German police raided Swiss French artist Julian Charrière’s studio last Wednesday after learning he had a cannon in his possession, Isaac Kaplan of Artsy reports. Titled The Purchase of the South Pole, the one-ton weapon was created for the inaugural Antarctic Biennale, which kicks off on March 17. Even though the cannon was designed to shoot a single coconut, the authorities confiscated the artwork and used a crane to haul it off to a storage facility.
The police were tipped off about the work by a passerby who saw Charrière’s assistant assembling it outside the studio. Charrière said that people in Berlin have been afraid since the December terror attack on a Christmas market that killed at least a dozen people. The raid occurred only hours before the work was going to be shipped to the Antarctic. While the artist is currently trying to recover the piece, it won’t make an appearance in the biennial. Instead, Charrière will exhibit documentation of the police raid.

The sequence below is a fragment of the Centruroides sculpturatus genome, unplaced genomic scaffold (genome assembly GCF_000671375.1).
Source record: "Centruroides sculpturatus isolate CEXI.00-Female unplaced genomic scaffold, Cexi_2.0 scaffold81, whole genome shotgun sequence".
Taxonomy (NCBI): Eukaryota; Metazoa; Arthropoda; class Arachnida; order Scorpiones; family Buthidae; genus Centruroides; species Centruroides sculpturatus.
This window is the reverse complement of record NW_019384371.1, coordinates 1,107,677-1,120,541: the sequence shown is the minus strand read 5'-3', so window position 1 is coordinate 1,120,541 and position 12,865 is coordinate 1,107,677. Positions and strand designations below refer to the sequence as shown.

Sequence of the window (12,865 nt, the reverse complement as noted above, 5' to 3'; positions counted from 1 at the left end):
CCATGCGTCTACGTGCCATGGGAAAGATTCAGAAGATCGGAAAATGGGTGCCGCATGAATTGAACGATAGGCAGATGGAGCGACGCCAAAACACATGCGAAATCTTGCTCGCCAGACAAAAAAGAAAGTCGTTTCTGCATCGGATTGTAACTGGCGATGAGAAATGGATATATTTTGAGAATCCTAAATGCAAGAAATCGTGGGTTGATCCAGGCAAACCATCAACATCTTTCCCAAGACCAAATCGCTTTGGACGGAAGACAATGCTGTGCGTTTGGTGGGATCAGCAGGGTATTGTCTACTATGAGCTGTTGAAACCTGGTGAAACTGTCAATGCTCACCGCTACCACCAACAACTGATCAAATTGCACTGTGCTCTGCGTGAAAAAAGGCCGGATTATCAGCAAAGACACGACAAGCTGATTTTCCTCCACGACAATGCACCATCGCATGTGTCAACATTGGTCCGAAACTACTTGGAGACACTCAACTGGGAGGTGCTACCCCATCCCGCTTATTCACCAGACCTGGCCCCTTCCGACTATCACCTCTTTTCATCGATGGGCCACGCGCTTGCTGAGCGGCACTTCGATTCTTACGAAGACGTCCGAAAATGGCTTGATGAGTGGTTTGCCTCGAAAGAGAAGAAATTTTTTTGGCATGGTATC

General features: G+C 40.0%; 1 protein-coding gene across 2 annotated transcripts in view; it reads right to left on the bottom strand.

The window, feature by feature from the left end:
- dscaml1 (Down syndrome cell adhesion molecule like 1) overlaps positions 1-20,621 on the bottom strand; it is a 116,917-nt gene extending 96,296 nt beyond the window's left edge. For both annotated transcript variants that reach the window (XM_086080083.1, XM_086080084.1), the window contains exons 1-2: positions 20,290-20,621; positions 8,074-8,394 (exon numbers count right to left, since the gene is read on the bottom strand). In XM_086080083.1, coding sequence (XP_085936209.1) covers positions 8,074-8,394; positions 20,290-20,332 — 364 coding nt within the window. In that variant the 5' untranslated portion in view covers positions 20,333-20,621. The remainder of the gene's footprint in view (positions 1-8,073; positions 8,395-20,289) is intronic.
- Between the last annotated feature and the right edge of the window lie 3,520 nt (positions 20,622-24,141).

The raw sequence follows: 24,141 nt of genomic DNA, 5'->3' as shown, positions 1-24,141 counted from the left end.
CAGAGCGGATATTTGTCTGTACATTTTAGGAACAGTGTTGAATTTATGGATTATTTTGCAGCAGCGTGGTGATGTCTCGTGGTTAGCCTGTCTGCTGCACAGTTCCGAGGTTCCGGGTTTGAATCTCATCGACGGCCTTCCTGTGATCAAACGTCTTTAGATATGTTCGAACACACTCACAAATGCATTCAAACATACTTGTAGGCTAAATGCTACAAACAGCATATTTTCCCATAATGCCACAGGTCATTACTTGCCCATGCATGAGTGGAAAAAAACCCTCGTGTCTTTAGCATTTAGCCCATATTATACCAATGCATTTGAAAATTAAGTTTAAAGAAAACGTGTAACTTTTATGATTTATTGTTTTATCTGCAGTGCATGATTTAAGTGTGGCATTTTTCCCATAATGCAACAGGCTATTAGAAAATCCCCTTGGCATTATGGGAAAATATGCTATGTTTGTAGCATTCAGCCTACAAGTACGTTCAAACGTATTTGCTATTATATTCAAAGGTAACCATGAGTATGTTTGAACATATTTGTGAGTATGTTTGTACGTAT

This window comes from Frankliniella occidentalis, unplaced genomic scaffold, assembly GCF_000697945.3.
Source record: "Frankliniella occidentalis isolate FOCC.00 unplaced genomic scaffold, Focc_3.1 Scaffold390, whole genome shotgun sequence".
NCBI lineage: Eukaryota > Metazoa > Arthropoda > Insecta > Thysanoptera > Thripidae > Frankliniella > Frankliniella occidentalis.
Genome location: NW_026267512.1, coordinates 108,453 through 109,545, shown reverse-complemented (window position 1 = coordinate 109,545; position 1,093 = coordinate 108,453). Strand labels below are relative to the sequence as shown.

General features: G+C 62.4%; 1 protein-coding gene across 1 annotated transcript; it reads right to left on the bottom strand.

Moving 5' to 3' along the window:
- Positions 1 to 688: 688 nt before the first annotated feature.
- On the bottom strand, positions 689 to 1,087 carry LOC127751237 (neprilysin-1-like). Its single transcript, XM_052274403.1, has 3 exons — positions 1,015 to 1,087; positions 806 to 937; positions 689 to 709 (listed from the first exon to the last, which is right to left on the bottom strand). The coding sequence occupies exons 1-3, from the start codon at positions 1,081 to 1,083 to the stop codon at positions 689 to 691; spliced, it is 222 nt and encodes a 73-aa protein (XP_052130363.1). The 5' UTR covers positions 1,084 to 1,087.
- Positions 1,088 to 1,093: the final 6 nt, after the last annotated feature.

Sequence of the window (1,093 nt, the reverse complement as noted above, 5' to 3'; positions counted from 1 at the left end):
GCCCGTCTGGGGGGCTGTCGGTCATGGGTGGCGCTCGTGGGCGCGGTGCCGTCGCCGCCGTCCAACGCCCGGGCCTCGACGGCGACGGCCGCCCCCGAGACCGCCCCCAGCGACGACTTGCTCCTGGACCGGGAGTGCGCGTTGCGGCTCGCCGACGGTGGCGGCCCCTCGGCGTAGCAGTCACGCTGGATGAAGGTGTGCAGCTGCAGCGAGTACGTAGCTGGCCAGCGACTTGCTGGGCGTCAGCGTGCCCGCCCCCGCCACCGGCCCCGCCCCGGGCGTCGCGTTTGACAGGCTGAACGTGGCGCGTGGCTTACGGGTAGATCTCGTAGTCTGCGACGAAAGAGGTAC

An 1889 novel by Jules Verne, in which a sinister corporation schemes to fire a cannon from the North Pole that would melt the polar ice caps, served as inspiration for the piece. The coconut that Charrière was going to fire was taken from the Bikini Atoll, where the United States detonated twenty-three nuclear weapons between 1946 and 1958.
Nadim Samman, a cocurator of the biennale, said, “Charrière’s project likens the prospect of climate change to a weapon whose devastating results may surpass even our worst munitions in the long run. In light of the sculpture’s confiscation by the police, it seems that the work also taps into other—more commonplace—security paranoias.”